explain what happened (C program)

Assume that a system has a 64-bit virtual address with an 8-kb page size. Write a C- program that is passed a virtual address (in decimal) on the command line and have it output the page number and offset for the given address. As an example, your program would run as follows: ./a.out 8219986 The program would output: The address 8219986 contains: Page number: 1003 Offset = 3410 All computation must be done in binary.

#include <stdio.h>
int main(int argc,char *argv[])
{
    unsigned long long int MappedAdress = atoll(argv[1]);
    unsigned long long int page = MappedAdress;
    unsigned long long int offset = MappedAdress;
    //print long long address
    printf("The MappedAdress %llu contains:\n",MappedAdress);
    //shift to right 13 bit to retrive pages, then print
    page = page >> 13;
    printf("Page Number : %llu\n",page);
    //since it's 64-bit opr. Add offset AND 1FFF , 
    offset = offset & 0x1FFF;
    //print the offset
    printf("Offset = %llu\n\n",offset);
    return 0;
}

Can anyone explain to me what just happened here ? and what to shall I do to write such a program but in Java as long as I have no background in C language?

Answers


Can anyone explain to me what just happened here ?

Roughly speaking, you converted an address 64 bit virtual address to a virtual page number and an offset, using the right-shift operator (>>) and the bitwise AND operator (&).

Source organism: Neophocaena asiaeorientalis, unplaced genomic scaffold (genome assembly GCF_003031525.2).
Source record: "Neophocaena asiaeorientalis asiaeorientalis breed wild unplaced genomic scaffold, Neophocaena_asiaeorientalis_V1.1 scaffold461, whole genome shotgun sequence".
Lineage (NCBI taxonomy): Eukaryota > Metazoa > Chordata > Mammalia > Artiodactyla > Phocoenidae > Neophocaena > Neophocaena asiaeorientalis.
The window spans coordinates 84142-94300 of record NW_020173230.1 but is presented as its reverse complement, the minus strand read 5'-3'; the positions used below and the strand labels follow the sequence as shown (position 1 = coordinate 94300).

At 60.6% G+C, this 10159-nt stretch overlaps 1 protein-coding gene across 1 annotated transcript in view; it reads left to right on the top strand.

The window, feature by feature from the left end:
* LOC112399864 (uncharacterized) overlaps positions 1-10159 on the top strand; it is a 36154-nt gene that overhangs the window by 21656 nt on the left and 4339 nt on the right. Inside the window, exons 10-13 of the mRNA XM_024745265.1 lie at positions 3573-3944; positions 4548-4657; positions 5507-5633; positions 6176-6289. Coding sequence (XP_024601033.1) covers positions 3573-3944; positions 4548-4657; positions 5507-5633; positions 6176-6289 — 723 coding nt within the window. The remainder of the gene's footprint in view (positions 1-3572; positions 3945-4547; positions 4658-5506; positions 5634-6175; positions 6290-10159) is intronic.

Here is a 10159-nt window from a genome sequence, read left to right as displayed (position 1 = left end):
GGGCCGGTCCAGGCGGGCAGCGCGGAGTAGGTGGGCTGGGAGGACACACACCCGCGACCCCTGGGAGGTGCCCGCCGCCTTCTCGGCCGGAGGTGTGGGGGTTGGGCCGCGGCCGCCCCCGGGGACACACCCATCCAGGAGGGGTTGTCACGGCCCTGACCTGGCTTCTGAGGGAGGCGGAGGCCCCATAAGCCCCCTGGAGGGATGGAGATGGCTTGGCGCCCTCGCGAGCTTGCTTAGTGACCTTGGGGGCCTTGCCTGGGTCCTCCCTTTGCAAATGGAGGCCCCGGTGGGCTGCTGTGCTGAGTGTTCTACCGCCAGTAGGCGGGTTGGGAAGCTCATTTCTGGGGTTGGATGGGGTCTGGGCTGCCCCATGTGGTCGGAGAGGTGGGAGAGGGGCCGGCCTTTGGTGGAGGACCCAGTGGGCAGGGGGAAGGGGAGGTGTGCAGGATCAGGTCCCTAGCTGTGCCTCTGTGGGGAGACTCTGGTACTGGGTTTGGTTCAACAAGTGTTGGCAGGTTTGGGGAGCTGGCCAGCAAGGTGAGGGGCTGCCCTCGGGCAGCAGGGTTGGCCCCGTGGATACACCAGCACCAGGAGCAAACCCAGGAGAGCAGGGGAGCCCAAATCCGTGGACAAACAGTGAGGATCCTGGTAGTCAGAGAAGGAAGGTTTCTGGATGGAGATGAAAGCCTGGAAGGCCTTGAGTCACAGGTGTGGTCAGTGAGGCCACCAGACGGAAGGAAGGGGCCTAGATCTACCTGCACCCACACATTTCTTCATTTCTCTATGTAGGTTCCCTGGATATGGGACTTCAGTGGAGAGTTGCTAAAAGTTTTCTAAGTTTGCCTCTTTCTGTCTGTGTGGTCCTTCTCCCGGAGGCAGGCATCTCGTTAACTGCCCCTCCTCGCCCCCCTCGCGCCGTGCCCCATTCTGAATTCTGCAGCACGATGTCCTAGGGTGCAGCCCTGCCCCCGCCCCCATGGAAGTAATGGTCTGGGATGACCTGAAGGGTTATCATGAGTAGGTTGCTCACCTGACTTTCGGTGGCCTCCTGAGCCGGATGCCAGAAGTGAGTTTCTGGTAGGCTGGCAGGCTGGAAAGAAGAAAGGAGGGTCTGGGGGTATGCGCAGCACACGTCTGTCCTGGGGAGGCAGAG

And what to shall I do to write such a program but in Java as long as I have no background in C language?

What you should do is to read your Java textbook or lecture notes to find out about the >> and & operators (for integer operands), and what they do. Then write the equivalent code in Java.

HINTS:

  1. The >> and bitwise & operators mean pretty much the same thing in C and Java.
  2. You should probably also read the lecture notes where your lecturer explained about virtual addresses and how they work.

LEt's go back to the problem statement: given a 64-bit number that represents a byte address on a computer that has 8K size pages, return the page number and offset for that address.

That simply means that you take number / 8K to get the page address and the remainder is tie offset. Of course, that can often be computed faster by using a right shift to get the page number and a mask to get the offset (but do handle leading "1" bit in the 64-bit number).

You don't need the C program to figure out how to break a 64 bit number into the two desired pieces.


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